Ten Days To Go

May 24, 2013 at 6:17 pm


I have just spent most days this week filming my regular pair of Kingfishers who have now about ten days before this years first brood of young fledge. Last Year, of course, they tried three times to rear young and on each occasion the young drowned in the nest chamber due to flooding. So let’s hope that we do not have any heavy rain in the next ten days so that their young will fledge successfully.

While I was hidden along the river bank filming the Kingfishers a Mallard passed by with her eight young and both her and a view of the river are shown in this week’s photo gallery. Click here Also on show is a view of our small back garden where we have had our best Winter feeding in over forty four years. Today the Blue Tits fledged their young but we suspect they only had a small brood due to the late Spring and consequent lack of caterpillars available.

Dipper Success

May 20, 2013 at 8:25 am


This week’s photo is of a Dipper I filmed last month that has ¬†fledged its first brood of young and is now incubating a second clutch of eggs. It appears that despite the cold Spring that we have had it does not seem to have affected the local Dippers.

In the hIlls there appears to be a dearth of voles this year which is having a detrimental effect on the Long Eared Owls. My normal seven pairs are down to only one pair and these are a month later than normal with the female still incubating eggs.

In the garden the male Sparrowhawk has reappeared after a long absence and has already taken a Redpoll as prey. We are still are maintaining our twenty plus species a day feeding rate which has been unbroken since mid November!!

During the past week I have been up Pendle Hill again and spent more magical time with a single Dotterel. I have included three photos together with Meadow Pipit, Pied Wagtail and male Lapwing that I have come across in my recent travels. There is also an extreme close up of the bill of the Dipper crammed full of aquatic insect life. It is not just the Puffin that can carry a bill full of prey without dropping any. Click Here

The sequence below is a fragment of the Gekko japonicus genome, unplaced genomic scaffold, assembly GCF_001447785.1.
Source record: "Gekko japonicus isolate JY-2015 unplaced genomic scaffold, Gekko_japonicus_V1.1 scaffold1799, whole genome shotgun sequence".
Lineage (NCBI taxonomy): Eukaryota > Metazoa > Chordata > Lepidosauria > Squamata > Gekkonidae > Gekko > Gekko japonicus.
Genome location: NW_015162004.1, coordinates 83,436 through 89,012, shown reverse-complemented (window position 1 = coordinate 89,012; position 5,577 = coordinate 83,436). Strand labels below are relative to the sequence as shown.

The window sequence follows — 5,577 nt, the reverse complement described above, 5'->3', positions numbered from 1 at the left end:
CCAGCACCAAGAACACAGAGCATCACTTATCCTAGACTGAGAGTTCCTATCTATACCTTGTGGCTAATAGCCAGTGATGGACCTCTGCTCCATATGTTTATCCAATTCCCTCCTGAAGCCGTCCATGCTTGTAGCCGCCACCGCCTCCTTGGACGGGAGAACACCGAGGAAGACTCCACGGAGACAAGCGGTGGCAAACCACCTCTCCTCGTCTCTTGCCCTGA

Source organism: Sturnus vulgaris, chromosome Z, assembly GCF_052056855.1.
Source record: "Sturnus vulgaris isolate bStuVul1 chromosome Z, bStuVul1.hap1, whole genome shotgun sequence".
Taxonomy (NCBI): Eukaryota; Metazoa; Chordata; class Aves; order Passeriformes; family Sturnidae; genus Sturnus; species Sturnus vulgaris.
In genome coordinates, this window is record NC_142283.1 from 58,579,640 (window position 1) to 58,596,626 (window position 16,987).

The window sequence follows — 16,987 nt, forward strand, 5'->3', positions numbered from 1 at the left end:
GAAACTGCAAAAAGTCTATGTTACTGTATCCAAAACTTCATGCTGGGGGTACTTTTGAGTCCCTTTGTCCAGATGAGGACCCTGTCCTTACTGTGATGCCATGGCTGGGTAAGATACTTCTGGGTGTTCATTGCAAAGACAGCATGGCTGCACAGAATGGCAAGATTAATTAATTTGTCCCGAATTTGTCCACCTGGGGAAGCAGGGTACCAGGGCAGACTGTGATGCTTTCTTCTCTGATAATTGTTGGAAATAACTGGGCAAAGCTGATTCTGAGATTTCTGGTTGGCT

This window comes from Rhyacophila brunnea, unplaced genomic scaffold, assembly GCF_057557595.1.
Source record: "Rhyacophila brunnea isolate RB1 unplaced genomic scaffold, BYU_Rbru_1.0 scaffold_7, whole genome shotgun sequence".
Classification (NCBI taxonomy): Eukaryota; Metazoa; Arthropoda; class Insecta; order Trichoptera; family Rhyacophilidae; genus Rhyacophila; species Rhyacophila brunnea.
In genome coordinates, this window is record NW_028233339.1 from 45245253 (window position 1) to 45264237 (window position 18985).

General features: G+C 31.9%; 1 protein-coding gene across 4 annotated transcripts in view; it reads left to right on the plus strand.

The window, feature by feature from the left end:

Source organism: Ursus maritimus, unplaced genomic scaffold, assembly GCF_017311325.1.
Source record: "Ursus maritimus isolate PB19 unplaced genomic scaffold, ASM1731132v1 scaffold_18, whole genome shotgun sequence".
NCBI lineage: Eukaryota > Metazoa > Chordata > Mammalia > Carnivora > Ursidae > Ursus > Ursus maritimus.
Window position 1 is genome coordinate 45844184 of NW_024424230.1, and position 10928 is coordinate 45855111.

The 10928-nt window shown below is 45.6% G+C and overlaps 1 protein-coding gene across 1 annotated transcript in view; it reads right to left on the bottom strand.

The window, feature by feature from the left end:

Heavenly Dotterels

May 10, 2013 at 8:09 pm


The top of Pendle Hill is about as close to Heaven as you can get in the Pennines.To be stood there at 6.30am in full sunshine, white frost and no wind with a Dotterel only fifteen feet in front of you is truly a magical experience. On the 2nd of May I trekked to the top of Pendle `hill and had an undisturbed two hours with a Dotterel that eventually was so tame it fed within five feet of my foot. It was to get even better for at 7.15am the Dotterel cocked its head to one side and gave three piping calls. Out of the sky another Dotterel landed fifteen feet away and commenced feeding – this was migration at its best and an experience I have never witnessed before. Eventually I left the top of Pendle HIll at 9am on a high and with nearly two hundred quality photos in the camera. Some of these can be seen on my facebook including one where the Dotterel was calling the other bird out of the sky.

The rest of the week has been spent searching for Woodcock but as usual none have been seen. On Hopwood Buzzard and Sparrowhawk were competing for a nest site with the expectation that the Buzzard will win. Linnets were active amongst the gorse and last years Green Woodpecker’s hole has been plastered up by a pair of nesting Nuthatches.

With the welcoming warm weather butterflies have made an appearance. Many Small Tortoiseshells are on the wing plus Orange Tips, Green Veined and even a Peacock butterfly on the top of Pendle Hill.

For some of my Dotterel photos click here

Spring At Last

May 5, 2013 at 7:12 pm

Pied Flycatcher

With warmer weather and the disappearance of the East wind Spring has finally arrived.

On the 30th April I visited Marshside, Southport for the first time in years. I have to say it was a little disappointing with most of the Black Tailed Godwits having moved on and very few of the Avocets came within camera range. I did, however, manage to obtain a sequence of shots of a pair copulating. Whilst at Marshside I saw my first Sedge Warbler, Reed Warbler and Swifts of the year.

During the week I filmed a pair of Pied Flycatchers as they chose a nest – box for the coming breeding season. The male had a ring on its leg and as none have been ringed in the wood where I was filming we shall never know where it was originally ringed.

In the garden the Siskins have now moved on. The Redpolls however continue to increase and on the 4th we had a record eight feeding together. It is impossible to know how many Reed Buntings are coming to feed but there could well be more than a dozen individuals.

To view  some of my other photos taken this week click here